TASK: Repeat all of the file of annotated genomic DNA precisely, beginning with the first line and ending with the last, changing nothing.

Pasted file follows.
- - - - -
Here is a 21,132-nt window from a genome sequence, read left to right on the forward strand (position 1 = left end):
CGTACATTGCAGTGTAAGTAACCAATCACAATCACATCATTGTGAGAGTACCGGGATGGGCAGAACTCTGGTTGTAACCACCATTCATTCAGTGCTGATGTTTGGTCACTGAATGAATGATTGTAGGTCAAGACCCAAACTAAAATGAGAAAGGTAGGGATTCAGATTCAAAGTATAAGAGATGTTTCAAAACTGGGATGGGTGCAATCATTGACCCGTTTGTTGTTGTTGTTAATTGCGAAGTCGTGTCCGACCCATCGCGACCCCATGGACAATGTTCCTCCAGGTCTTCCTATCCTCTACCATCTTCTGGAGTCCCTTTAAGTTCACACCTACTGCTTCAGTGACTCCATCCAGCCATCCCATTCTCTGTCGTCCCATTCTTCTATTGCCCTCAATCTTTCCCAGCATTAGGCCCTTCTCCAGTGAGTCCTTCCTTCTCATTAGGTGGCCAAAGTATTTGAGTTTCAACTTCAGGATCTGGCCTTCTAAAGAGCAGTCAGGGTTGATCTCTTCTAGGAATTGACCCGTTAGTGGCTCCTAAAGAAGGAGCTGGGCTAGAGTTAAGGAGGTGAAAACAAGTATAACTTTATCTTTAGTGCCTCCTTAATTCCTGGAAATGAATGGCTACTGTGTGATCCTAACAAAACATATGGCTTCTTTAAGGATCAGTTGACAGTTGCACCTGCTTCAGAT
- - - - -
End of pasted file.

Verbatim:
Here is a 21,132-nt window from a genome sequence, read left to right on the forward strand (position 1 = left end):
CGTACATTGCAGTGTAAGTAACCAATCACAATCACATCATTGTGAGAGTACCGGGATGGGCAGAACTCTGGTTGTAACCACCATTCATTCAGTGCTGATGTTTGGTCACTGAATGAATGATTGTAGGTCAAGACCCAAACTAAAATGAGAAAGGTAGGGATTCAGATTCAAAGTATAAGAGATGTTTCAAAACTGGGATGGGTGCAATCATTGACCCGTTTGTTGTTGTTGTTAATTGCGAAGTCGTGTCCGACCCATCGCGACCCCATGGACAATGTTCCTCCAGGTCTTCCTATCCTCTACCATCTTCTGGAGTCCCTTTAAGTTCACACCTACTGCTTCAGTGACTCCATCCAGCCATCCCATTCTCTGTCGTCCCATTCTTCTATTGCCCTCAATCTTTCCCAGCATTAGGCCCTTCTCCAGTGAGTCCTTCCTTCTCATTAGGTGGCCAAAGTATTTGAGTTTCAACTTCAGGATCTGGCCTTCTAAAGAGCAGTCAGGGTTGATCTCTTCTAGGAATTGACCCGTTAGTGGCTCCTAAAGAAGGAGCTGGGCTAGAGTTAAGGAGGTGAAAACAAGTATAACTTTATCTTTAGTGCCTCCTTAATTCCTGGAAATGAATGGCTACTGTGTGATCCTAACAAAACATATGGCTTCTTTAAGGATCAGTTGACAGTTGCACCTGCTTCAGAT